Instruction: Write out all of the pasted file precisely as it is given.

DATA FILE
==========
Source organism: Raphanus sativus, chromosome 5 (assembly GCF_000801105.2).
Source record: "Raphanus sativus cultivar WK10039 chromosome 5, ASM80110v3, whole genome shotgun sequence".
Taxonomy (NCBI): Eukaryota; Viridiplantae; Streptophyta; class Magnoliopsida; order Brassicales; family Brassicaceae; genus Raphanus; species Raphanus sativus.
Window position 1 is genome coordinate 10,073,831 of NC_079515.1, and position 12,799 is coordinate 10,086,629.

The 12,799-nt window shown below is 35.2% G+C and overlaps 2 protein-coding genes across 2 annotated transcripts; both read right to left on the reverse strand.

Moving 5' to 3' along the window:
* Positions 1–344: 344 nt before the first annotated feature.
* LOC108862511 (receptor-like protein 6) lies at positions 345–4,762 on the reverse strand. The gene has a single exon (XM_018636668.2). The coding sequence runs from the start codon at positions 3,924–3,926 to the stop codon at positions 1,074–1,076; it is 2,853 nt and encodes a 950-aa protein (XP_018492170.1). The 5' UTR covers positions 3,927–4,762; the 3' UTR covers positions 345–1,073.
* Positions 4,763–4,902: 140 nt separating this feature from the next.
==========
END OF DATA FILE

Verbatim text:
Source organism: Raphanus sativus, chromosome 5 (assembly GCF_000801105.2).
Source record: "Raphanus sativus cultivar WK10039 chromosome 5, ASM80110v3, whole genome shotgun sequence".
Taxonomy (NCBI): Eukaryota; Viridiplantae; Streptophyta; class Magnoliopsida; order Brassicales; family Brassicaceae; genus Raphanus; species Raphanus sativus.
Window position 1 is genome coordinate 10,073,831 of NC_079515.1, and position 12,799 is coordinate 10,086,629.

The 12,799-nt window shown below is 35.2% G+C and overlaps 2 protein-coding genes across 2 annotated transcripts; both read right to left on the reverse strand.

Moving 5' to 3' along the window:
* Positions 1–344: 344 nt before the first annotated feature.
* LOC108862511 (receptor-like protein 6) lies at positions 345–4,762 on the reverse strand. The gene has a single exon (XM_018636668.2). The coding sequence runs from the start codon at positions 3,924–3,926 to the stop codon at positions 1,074–1,076; it is 2,853 nt and encodes a 950-aa protein (XP_018492170.1). The 5' UTR covers positions 3,927–4,762; the 3' UTR covers positions 345–1,073.
* Positions 4,763–4,902: 140 nt separating this feature from the next.